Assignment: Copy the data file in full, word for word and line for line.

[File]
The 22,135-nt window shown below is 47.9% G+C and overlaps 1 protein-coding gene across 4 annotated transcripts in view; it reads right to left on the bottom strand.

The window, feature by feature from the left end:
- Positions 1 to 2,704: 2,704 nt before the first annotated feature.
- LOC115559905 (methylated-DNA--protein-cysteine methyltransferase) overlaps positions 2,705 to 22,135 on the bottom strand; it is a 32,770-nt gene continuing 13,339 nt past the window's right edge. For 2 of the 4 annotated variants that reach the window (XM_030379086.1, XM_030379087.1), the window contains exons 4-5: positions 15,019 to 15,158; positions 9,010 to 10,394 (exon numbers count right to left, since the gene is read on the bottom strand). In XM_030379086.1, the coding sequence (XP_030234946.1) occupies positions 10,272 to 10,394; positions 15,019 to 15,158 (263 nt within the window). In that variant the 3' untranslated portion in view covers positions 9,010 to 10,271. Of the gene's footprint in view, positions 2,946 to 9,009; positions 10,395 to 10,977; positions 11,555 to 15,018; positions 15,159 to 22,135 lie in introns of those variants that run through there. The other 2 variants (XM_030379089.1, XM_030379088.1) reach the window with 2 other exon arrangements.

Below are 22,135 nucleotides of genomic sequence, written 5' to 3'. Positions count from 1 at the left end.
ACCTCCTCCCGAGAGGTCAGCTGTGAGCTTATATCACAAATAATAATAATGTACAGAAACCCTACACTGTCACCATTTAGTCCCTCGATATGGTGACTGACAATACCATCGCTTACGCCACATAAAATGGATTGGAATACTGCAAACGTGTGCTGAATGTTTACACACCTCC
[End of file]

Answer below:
The 22,135-nt window shown below is 47.9% G+C and overlaps 1 protein-coding gene across 4 annotated transcripts in view; it reads right to left on the bottom strand.

The window, feature by feature from the left end:
- Positions 1 to 2,704: 2,704 nt before the first annotated feature.
- LOC115559905 (methylated-DNA--protein-cysteine methyltransferase) overlaps positions 2,705 to 22,135 on the bottom strand; it is a 32,770-nt gene continuing 13,339 nt past the window's right edge. For 2 of the 4 annotated variants that reach the window (XM_030379086.1, XM_030379087.1), the window contains exons 4-5: positions 15,019 to 15,158; positions 9,010 to 10,394 (exon numbers count right to left, since the gene is read on the bottom strand). In XM_030379086.1, the coding sequence (XP_030234946.1) occupies positions 10,272 to 10,394; positions 15,019 to 15,158 (263 nt within the window). In that variant the 3' untranslated portion in view covers positions 9,010 to 10,271. Of the gene's footprint in view, positions 2,946 to 9,009; positions 10,395 to 10,977; positions 11,555 to 15,018; positions 15,159 to 22,135 lie in introns of those variants that run through there. The other 2 variants (XM_030379089.1, XM_030379088.1) reach the window with 2 other exon arrangements.

Below are 22,135 nucleotides of genomic sequence, written 5' to 3'. Positions count from 1 at the left end.
ACCTCCTCCCGAGAGGTCAGCTGTGAGCTTATATCACAAATAATAATAATGTACAGAAACCCTACACTGTCACCATTTAGTCCCTCGATATGGTGACTGACAATACCATCGCTTACGCCACATAAAATGGATTGGAATACTGCAAACGTGTGCTGAATGTTTACACACCTCC